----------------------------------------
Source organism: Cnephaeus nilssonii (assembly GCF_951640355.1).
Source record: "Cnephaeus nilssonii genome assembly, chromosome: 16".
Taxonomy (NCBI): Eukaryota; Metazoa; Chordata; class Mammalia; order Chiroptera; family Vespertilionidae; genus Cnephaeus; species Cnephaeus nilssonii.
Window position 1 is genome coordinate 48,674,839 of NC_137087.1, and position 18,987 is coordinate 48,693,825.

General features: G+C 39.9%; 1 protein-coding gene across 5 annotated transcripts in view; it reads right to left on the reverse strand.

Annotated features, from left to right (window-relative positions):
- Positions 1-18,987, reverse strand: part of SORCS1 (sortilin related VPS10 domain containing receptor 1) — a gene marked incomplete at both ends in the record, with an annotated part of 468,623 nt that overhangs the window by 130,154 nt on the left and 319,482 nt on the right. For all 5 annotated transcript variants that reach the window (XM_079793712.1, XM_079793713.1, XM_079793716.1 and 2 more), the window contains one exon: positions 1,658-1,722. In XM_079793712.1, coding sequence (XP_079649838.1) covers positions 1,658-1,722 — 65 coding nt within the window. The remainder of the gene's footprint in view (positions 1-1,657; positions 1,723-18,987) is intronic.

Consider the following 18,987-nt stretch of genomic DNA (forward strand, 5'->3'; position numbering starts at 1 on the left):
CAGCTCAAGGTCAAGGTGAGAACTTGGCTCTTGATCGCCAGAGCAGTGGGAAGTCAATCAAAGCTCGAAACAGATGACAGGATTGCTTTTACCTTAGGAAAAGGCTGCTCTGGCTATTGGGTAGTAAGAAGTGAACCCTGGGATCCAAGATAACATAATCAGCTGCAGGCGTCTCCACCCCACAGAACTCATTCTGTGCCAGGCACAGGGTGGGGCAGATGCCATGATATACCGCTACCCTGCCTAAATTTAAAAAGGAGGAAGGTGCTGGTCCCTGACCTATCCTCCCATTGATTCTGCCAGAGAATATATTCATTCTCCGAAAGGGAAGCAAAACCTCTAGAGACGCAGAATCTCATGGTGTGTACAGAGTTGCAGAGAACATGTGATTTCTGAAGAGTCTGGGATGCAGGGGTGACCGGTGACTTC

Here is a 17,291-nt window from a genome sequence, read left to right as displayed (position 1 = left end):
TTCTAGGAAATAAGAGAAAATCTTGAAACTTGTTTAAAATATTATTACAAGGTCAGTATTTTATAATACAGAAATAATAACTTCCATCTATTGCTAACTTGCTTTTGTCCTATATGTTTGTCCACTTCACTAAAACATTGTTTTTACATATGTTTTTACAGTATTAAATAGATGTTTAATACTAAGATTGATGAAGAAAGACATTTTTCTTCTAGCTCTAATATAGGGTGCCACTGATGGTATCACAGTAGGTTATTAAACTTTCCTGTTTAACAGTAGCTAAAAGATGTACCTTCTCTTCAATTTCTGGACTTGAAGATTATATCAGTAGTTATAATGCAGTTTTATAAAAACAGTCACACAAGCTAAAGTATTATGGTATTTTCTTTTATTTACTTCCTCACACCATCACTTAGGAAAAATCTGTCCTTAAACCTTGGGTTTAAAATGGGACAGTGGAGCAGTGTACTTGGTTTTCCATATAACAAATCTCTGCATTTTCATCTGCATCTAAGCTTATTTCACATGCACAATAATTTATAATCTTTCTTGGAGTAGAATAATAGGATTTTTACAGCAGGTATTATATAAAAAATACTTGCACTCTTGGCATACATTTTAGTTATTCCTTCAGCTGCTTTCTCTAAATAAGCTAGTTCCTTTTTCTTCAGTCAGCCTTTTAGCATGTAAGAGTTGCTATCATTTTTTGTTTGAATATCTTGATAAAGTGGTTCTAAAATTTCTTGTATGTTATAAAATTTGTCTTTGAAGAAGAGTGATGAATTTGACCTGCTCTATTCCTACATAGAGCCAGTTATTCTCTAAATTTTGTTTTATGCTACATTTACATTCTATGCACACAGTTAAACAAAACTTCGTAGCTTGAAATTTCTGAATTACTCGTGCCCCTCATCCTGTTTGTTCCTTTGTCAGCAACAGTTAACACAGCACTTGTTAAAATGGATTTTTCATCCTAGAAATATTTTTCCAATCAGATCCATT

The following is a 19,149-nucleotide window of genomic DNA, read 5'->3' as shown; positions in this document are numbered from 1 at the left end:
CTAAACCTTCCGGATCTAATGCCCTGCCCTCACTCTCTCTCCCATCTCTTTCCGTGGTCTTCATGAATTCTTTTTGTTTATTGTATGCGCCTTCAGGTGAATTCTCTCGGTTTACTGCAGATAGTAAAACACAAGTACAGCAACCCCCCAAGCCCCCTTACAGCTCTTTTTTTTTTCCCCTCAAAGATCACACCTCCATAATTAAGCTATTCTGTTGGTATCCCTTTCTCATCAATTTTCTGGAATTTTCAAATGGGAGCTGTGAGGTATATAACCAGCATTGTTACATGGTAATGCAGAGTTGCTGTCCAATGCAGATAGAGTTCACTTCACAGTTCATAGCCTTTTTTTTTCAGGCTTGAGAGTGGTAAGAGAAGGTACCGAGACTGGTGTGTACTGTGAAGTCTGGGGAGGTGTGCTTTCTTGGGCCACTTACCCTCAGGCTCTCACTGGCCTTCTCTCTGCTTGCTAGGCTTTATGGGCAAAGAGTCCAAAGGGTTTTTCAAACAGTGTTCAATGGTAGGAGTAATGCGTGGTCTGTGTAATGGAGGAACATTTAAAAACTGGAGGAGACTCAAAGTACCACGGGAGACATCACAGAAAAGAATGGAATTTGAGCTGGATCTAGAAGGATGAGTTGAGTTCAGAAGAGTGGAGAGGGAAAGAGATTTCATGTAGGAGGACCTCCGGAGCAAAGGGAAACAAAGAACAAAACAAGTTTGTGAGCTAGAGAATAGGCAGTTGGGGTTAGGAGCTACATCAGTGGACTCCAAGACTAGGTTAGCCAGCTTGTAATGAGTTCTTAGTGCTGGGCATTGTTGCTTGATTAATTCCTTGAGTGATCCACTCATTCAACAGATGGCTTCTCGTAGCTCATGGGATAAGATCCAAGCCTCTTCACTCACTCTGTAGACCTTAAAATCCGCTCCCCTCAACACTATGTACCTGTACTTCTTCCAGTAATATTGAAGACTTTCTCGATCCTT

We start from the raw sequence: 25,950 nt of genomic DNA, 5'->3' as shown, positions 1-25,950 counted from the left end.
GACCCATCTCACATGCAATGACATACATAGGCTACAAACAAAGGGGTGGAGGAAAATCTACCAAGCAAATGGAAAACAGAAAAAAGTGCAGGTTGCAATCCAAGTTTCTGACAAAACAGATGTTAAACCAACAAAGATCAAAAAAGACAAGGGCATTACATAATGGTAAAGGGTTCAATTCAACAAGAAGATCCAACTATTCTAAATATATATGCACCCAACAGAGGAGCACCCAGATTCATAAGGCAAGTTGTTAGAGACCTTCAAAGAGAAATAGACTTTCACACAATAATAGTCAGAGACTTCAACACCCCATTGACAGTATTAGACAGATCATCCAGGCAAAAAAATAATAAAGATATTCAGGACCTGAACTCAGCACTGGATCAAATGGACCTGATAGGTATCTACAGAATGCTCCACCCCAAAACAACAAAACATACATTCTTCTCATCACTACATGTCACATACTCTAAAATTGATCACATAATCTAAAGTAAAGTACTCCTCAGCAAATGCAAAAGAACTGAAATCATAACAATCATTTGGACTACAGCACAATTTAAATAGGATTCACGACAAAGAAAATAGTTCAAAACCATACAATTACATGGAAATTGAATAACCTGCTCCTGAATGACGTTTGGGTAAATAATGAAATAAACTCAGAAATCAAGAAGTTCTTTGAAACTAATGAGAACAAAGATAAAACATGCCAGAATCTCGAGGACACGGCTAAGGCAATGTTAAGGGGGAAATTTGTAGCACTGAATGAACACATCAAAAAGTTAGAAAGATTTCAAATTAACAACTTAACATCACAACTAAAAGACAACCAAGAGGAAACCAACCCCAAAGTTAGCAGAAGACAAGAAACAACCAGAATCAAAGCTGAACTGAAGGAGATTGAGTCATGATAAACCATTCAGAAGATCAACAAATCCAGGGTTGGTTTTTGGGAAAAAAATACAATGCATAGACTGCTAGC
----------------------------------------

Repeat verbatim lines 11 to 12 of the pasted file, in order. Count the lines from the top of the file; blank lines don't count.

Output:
TTCTAGGAAATAAGAGAAAATCTTGAAACTTGTTTAAAATATTATTACAAGGTCAGTATTTTATAATACAGAAATAATAACTTCCATCTATTGCTAACTTGCTTTTGTCCTATATGTTTGTCCACTTCACTAAAACATTGTTTTTACATATGTTTTTACAGTATTAAATAGATGTTTAATACTAAGATTGATGAAGAAAGACATTTTTCTTCTAGCTCTAATATAGGGTGCCACTGATGGTATCACAGTAGGTTATTAAACTTTCCTGTTTAACAGTAGCTAAAAGATGTACCTTCTCTTCAATTTCTGGACTTGAAGATTATATCAGTAGTTATAATGCAGTTTTATAAAAACAGTCACACAAGCTAAAGTATTATGGTATTTTCTTTTATTTACTTCCTCACACCATCACTTAGGAAAAATCTGTCCTTAAACCTTGGGTTTAAAATGGGACAGTGGAGCAGTGTACTTGGTTTTCCATATAACAAATCTCTGCATTTTCATCTGCATCTAAGCTTATTTCACATGCACAATAATTTATAATCTTTCTTGGAGTAGAATAATAGGATTTTTACAGCAGGTATTATATAAAAAATACTTGCACTCTTGGCATACATTTTAGTTATTCCTTCAGCTGCTTTCTCTAAATAAGCTAGTTCCTTTTTCTTCAGTCAGCCTTTTAGCATGTAAGAGTTGCTATCATTTTTTGTTTGAATATCTTGATAAAGTGGTTCTAAAATTTCTTGTATGTTATAAAATTTGTCTTTGAAGAAGAGTGATGAATTTGACCTGCTCTATTCCTACATAGAGCCAGTTATTCTCTAAATTTTGTTTTATGCTACATTTACATTCTATGCACACAGTTAAACAAAACTTCGTAGCTTGAAATTTCTGAATTACTCGTGCCCCTCATCCTGTTTGTTCCTTTGTCAGCAACAGTTAACACAGCACTTGTTAAAATGGATTTTTCATCCTAGAAATATTTTTCCAATCAGATCCATT

The following is a 19,149-nucleotide window of genomic DNA, read 5'->3' as shown; positions in this document are numbered from 1 at the left end: